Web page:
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SRI Magazine 2018

SRI Magazine 2018

Researchers target tough-to-treat brain diseases with focused ultrasound

Noninvasive imaging technique makes major gains in studies

Researchers at Sunnybrook Research Institute (SRI) have shown that it’s possible to open the blood-brain barrier in people with Alzheimer’s disease safely and repeatedly with MRI-guided focused ultrasound. The noninvasive technology used very low power sonic energy to open the blood-brain barrier and target areas of the brain where amyloid, the “sticky” plaque that signposts the disease, was located.

Results were published July 25, 2018, in Nature Communications. Dr. Nir Lipsman, neurosurgeon, scientist and director of the Harquail Centre for Neuromodulation, led the study with Dr. Sandra Black, neurologist, senior scientist and director of the Hurvitz Brain Sciences Research Program.

Launched in May 2017, the small trial recruited five patients who had amyloid in their brains and scores on a cognitive test that reflected mild-to-moderate Alzheimer’s disease.

During the procedure, patients were fitted with the brain device, which looks like a helmet, and put into an MRI scanner, so that the team could guide and monitor the ultrasound delivery.

Focused ultrasound image on computer

Sunnybrook scientists have published the first clinical study showing that focused ultrasound can be used to open the blood-brain barrier safely and repeatedly in Alzheimer’s disease.

Focused ultrasound works by directing sound waves on a target. For the blood-brain barrier, when paired with microbubbles injected intravenously, that sonic energy has the effect of opening the barrier, which otherwise is drum tight to make sure no toxins get into the brain—the flip side of which is that almost no therapies can get in, either.

Within seconds, the blood-barrier was open, and focused ultrasound had reached its target. One month later, patients were treated in the same area but at twice the volume. After each procedure, next-day MRI scans confirmed the blood-brain barrier had closed. There were no serious adverse effects.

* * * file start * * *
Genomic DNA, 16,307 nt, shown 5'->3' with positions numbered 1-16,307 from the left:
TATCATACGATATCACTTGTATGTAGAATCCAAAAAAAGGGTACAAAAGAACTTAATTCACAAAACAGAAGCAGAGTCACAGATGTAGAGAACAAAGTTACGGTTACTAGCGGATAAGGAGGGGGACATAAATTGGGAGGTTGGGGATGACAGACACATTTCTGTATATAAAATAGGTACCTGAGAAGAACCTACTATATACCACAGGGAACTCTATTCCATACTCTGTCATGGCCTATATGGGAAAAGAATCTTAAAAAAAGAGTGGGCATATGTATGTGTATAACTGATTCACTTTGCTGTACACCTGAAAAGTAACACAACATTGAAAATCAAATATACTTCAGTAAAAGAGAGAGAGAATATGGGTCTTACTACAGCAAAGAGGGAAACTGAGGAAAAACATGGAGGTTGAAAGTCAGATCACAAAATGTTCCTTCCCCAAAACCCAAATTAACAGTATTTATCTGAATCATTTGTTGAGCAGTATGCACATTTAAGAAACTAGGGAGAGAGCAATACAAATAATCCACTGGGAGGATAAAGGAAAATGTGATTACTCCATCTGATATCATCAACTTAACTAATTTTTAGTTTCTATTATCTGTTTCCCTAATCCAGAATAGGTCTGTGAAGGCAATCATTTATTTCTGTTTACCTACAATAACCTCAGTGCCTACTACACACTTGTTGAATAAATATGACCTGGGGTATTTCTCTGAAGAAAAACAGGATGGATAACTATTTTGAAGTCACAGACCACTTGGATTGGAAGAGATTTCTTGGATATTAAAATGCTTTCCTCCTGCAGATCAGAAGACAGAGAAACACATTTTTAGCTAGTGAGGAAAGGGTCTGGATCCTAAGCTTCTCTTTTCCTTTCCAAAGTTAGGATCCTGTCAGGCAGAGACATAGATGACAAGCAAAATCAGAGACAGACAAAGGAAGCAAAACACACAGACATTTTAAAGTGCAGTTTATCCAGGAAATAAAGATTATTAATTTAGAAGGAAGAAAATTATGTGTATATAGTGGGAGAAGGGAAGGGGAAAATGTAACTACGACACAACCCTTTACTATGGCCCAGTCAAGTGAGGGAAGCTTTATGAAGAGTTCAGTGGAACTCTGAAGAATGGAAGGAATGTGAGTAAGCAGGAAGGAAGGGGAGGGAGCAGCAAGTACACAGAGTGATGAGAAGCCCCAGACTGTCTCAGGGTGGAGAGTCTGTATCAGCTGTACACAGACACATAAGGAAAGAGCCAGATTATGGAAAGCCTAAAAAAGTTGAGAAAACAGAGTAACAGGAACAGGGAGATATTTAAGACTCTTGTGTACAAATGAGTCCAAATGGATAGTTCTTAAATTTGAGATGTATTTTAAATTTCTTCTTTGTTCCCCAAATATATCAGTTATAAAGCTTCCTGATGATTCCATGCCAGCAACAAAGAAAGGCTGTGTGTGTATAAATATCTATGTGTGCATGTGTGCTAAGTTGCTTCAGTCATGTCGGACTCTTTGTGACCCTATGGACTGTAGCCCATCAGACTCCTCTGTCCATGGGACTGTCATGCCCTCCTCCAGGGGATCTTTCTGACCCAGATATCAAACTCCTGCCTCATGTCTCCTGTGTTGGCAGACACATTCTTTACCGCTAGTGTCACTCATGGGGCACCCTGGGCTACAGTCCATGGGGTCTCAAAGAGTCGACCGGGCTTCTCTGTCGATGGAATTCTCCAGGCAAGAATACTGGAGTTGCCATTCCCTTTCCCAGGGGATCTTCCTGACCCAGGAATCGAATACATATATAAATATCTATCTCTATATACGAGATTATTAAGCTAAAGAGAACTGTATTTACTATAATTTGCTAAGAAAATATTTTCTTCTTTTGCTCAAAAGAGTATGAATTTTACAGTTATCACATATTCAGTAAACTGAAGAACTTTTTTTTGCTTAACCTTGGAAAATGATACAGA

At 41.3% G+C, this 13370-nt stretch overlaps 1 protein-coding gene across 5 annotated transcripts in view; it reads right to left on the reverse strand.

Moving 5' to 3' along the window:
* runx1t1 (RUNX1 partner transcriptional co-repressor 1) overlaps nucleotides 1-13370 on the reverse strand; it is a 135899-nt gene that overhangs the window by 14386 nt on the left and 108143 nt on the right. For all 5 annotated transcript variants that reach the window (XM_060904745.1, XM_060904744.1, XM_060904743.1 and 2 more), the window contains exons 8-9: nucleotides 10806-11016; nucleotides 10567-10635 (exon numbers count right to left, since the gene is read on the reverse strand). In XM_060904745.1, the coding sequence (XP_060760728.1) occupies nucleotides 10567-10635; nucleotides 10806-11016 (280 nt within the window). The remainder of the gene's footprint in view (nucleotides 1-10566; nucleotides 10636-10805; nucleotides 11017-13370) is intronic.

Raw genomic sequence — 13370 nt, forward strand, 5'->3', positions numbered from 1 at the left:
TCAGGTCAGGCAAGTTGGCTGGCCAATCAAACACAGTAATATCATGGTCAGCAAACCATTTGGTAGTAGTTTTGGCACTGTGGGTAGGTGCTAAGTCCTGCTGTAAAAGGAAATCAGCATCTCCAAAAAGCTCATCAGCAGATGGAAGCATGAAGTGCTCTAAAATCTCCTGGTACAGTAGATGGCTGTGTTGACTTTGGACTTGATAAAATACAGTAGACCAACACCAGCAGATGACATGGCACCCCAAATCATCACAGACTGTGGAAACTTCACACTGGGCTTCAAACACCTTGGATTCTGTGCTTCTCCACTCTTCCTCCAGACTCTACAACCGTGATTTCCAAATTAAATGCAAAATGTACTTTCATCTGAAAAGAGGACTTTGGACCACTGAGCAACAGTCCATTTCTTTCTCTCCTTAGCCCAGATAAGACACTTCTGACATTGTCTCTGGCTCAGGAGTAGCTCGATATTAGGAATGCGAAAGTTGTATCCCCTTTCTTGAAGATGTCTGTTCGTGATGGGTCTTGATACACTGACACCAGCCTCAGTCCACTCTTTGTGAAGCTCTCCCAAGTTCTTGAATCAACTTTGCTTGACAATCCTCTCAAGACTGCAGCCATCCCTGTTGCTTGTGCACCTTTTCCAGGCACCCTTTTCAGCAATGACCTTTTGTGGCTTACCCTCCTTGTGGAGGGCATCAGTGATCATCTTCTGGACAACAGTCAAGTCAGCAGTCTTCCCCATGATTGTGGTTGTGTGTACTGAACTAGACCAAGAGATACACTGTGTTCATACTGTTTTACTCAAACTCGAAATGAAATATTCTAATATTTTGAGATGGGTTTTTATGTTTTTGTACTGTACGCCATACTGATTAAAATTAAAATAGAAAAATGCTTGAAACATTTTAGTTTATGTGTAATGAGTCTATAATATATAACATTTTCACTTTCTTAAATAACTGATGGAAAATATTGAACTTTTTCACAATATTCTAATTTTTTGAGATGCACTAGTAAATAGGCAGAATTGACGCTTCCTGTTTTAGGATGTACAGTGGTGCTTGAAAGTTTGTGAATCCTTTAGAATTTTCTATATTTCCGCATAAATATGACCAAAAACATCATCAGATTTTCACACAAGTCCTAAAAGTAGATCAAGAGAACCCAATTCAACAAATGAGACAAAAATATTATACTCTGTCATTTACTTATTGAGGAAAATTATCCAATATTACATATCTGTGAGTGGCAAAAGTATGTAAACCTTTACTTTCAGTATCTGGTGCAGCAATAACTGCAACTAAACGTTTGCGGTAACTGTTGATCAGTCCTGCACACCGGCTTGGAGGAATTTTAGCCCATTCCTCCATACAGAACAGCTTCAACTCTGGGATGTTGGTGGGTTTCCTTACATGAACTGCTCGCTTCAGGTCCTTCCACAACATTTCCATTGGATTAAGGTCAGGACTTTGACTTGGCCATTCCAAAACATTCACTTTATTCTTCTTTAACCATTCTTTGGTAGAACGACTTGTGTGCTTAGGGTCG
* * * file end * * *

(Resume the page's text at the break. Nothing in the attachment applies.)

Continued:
This advance is a crucial step toward being able to treat diseases with few, if any, options. Chief among these is Alzheimer’s disease; by 2050, 12 million North Americans are likely to be living with this progressive illness.

In other world-first trials, the SRI team is evaluating the safety of focused ultrasound in amyotrophic lateral sclerosis, or Lou Gehrig’s disease, which kills two to three people per day in Canada. Brain cancer, too, is under scrutiny, including a trial of focused ultrasound and chemotherapy in glioblastoma, the cancer that took the life of Gord Downie, as it does 96% of people within five years of diagnosis.

On the strength of the Alzheimer’s disease trial results, scientists have turned to a next-phase clinical trial, which will recruit more patients and target a different area of the brain.

Sunnybrook Research Institute has the world’s most extensive program of focused ultrasound research. Led by Dr. Kullervo Hynynen, director of Physical Sciences at SRI, who pioneered the technology, physicists, engineers, biologists, neuroscientists and clinicians are working to advance development of the technology; study the mechanisms of how it works, alone and with therapeutics; and lead clinical trials of it.

Depression is also of intense interest. In May 2018, Lipsman launched a trial using focused ultrasound in a different way, as a kind of scalpel-free neurosurgery. When used this way, the beams have slightly higher power, enough that they can, with utmost precision, destroy problem-causing targets in the brain. The trial seeks to help people with a severe form of the disease for whom other treatments have failed. It follows the 2017 launch of a similar trial in obsessive-compulsive disorder.

Elsewhere in the central nervous system, in the spinal cord, SRI scientists have made a key discovery. Dr. Meaghan O’Reilly and Dr. Arjun Sahgal of Physical Sciences showed that using focused ultrasound to sneak a drug into the spinal cord of rats worked to ambush tumours there.

The therapy shrunk by about two-thirds a kind of tumour where cancer spreads from its original site to the cerebrospinal fluid and membranes covering the brain and spinal cord.

The study was published in Scientific Reports in June 2018. Apart from being able to treat tumours where palliation is the norm, results have implications for studies into spinal cord injury or neurodegenerative disease.